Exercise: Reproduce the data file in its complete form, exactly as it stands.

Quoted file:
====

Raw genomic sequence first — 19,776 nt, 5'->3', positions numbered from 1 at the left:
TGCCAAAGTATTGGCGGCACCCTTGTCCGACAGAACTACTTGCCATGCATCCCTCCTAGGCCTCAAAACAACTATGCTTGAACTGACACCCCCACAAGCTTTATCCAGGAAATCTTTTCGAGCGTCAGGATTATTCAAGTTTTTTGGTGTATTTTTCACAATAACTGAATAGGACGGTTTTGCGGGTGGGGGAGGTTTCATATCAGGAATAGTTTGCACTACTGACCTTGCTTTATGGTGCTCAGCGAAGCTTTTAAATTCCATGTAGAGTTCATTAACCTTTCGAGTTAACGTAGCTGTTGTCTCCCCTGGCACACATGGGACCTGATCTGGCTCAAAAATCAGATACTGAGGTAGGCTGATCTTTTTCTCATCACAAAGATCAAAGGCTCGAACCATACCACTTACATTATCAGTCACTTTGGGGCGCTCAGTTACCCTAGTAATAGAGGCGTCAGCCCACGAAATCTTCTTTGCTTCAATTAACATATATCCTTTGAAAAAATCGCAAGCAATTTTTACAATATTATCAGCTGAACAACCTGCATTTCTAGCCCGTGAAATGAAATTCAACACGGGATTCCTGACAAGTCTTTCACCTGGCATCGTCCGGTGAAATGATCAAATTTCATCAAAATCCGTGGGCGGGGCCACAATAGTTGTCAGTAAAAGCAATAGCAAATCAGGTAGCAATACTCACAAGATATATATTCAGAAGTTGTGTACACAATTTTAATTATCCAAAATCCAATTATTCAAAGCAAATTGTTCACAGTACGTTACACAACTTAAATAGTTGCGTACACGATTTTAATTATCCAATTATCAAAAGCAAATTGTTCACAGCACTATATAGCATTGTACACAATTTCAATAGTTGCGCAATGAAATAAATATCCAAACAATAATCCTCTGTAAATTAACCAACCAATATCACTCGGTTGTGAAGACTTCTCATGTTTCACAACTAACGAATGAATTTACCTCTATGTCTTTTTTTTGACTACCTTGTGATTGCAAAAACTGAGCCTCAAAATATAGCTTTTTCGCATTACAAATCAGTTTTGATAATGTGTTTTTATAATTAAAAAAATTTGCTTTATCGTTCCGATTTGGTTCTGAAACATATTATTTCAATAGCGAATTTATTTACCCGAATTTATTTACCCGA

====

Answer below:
Raw genomic sequence first — 19,776 nt, 5'->3', positions numbered from 1 at the left:
TGCCAAAGTATTGGCGGCACCCTTGTCCGACAGAACTACTTGCCATGCATCCCTCCTAGGCCTCAAAACAACTATGCTTGAACTGACACCCCCACAAGCTTTATCCAGGAAATCTTTTCGAGCGTCAGGATTATTCAAGTTTTTTGGTGTATTTTTCACAATAACTGAATAGGACGGTTTTGCGGGTGGGGGAGGTTTCATATCAGGAATAGTTTGCACTACTGACCTTGCTTTATGGTGCTCAGCGAAGCTTTTAAATTCCATGTAGAGTTCATTAACCTTTCGAGTTAACGTAGCTGTTGTCTCCCCTGGCACACATGGGACCTGATCTGGCTCAAAAATCAGATACTGAGGTAGGCTGATCTTTTTCTCATCACAAAGATCAAAGGCTCGAACCATACCACTTACATTATCAGTCACTTTGGGGCGCTCAGTTACCCTAGTAATAGAGGCGTCAGCCCACGAAATCTTCTTTGCTTCAATTAACATATATCCTTTGAAAAAATCGCAAGCAATTTTTACAATATTATCAGCTGAACAACCTGCATTTCTAGCCCGTGAAATGAAATTCAACACGGGATTCCTGACAAGTCTTTCACCTGGCATCGTCCGGTGAAATGATCAAATTTCATCAAAATCCGTGGGCGGGGCCACAATAGTTGTCAGTAAAAGCAATAGCAAATCAGGTAGCAATACTCACAAGATATATATTCAGAAGTTGTGTACACAATTTTAATTATCCAAAATCCAATTATTCAAAGCAAATTGTTCACAGTACGTTACACAACTTAAATAGTTGCGTACACGATTTTAATTATCCAATTATCAAAAGCAAATTGTTCACAGCACTATATAGCATTGTACACAATTTCAATAGTTGCGCAATGAAATAAATATCCAAACAATAATCCTCTGTAAATTAACCAACCAATATCACTCGGTTGTGAAGACTTCTCATGTTTCACAACTAACGAATGAATTTACCTCTATGTCTTTTTTTTGACTACCTTGTGATTGCAAAAACTGAGCCTCAAAATATAGCTTTTTCGCATTACAAATCAGTTTTGATAATGTGTTTTTATAATTAAAAAAATTTGCTTTATCGTTCCGATTTGGTTCTGAAACATATTATTTCAATAGCGAATTTATTTACCCGAATTTATTTACCCGA